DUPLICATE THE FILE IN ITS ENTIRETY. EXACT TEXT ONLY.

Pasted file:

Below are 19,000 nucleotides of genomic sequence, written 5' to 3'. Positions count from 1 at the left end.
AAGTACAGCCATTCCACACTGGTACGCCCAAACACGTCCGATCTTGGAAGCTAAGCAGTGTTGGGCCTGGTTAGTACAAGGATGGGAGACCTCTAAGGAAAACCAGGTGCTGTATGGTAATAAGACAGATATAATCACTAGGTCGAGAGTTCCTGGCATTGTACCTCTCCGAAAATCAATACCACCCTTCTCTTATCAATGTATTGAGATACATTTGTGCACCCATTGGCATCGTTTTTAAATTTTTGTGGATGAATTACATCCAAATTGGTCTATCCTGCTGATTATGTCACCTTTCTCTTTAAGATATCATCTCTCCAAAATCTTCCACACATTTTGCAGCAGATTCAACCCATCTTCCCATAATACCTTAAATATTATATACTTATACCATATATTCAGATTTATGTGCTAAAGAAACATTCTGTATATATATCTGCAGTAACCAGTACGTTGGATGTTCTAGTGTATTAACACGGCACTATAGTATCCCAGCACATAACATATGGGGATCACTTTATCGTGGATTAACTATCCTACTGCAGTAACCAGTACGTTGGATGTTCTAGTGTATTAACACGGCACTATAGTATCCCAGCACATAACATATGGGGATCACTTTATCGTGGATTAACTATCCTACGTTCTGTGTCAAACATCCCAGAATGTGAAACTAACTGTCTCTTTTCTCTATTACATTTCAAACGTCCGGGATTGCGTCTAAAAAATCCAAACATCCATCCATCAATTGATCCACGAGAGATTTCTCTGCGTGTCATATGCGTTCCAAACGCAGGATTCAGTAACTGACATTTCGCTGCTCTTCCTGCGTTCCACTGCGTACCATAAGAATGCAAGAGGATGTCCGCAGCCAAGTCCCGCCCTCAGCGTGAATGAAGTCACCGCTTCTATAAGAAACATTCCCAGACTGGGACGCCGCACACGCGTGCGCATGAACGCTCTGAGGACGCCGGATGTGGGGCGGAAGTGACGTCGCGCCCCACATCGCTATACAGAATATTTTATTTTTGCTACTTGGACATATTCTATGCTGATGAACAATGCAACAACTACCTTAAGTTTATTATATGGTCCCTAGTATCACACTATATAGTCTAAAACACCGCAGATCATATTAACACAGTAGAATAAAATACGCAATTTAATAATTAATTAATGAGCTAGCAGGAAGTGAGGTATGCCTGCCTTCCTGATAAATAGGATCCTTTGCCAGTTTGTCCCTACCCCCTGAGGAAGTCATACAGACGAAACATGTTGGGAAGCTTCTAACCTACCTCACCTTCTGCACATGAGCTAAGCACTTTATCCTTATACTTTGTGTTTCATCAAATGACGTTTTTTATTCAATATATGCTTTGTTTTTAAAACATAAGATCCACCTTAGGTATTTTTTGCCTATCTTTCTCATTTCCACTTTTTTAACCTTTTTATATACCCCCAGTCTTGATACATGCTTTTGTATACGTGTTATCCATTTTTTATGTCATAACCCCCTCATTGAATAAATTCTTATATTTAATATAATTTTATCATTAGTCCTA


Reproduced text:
Below are 19,000 nucleotides of genomic sequence, written 5' to 3'. Positions count from 1 at the left end.
AAGTACAGCCATTCCACACTGGTACGCCCAAACACGTCCGATCTTGGAAGCTAAGCAGTGTTGGGCCTGGTTAGTACAAGGATGGGAGACCTCTAAGGAAAACCAGGTGCTGTATGGTAATAAGACAGATATAATCACTAGGTCGAGAGTTCCTGGCATTGTACCTCTCCGAAAATCAATACCACCCTTCTCTTATCAATGTATTGAGATACATTTGTGCACCCATTGGCATCGTTTTTAAATTTTTGTGGATGAATTACATCCAAATTGGTCTATCCTGCTGATTATGTCACCTTTCTCTTTAAGATATCATCTCTCCAAAATCTTCCACACATTTTGCAGCAGATTCAACCCATCTTCCCATAATACCTTAAATATTATATACTTATACCATATATTCAGATTTATGTGCTAAAGAAACATTCTGTATATATATCTGCAGTAACCAGTACGTTGGATGTTCTAGTGTATTAACACGGCACTATAGTATCCCAGCACATAACATATGGGGATCACTTTATCGTGGATTAACTATCCTACTGCAGTAACCAGTACGTTGGATGTTCTAGTGTATTAACACGGCACTATAGTATCCCAGCACATAACATATGGGGATCACTTTATCGTGGATTAACTATCCTACGTTCTGTGTCAAACATCCCAGAATGTGAAACTAACTGTCTCTTTTCTCTATTACATTTCAAACGTCCGGGATTGCGTCTAAAAAATCCAAACATCCATCCATCAATTGATCCACGAGAGATTTCTCTGCGTGTCATATGCGTTCCAAACGCAGGATTCAGTAACTGACATTTCGCTGCTCTTCCTGCGTTCCACTGCGTACCATAAGAATGCAAGAGGATGTCCGCAGCCAAGTCCCGCCCTCAGCGTGAATGAAGTCACCGCTTCTATAAGAAACATTCCCAGACTGGGACGCCGCACACGCGTGCGCATGAACGCTCTGAGGACGCCGGATGTGGGGCGGAAGTGACGTCGCGCCCCACATCGCTATACAGAATATTTTATTTTTGCTACTTGGACATATTCTATGCTGATGAACAATGCAACAACTACCTTAAGTTTATTATATGGTCCCTAGTATCACACTATATAGTCTAAAACACCGCAGATCATATTAACACAGTAGAATAAAATACGCAATTTAATAATTAATTAATGAGCTAGCAGGAAGTGAGGTATGCCTGCCTTCCTGATAAATAGGATCCTTTGCCAGTTTGTCCCTACCCCCTGAGGAAGTCATACAGACGAAACATGTTGGGAAGCTTCTAACCTACCTCACCTTCTGCACATGAGCTAAGCACTTTATCCTTATACTTTGTGTTTCATCAAATGACGTTTTTTATTCAATATATGCTTTGTTTTTAAAACATAAGATCCACCTTAGGTATTTTTTGCCTATCTTTCTCATTTCCACTTTTTTAACCTTTTTATATACCCCCAGTCTTGATACATGCTTTTGTATACGTGTTATCCATTTTTTATGTCATAACCCCCTCATTGAATAAATTCTTATATTTAATATAATTTTATCATTAGTCCTA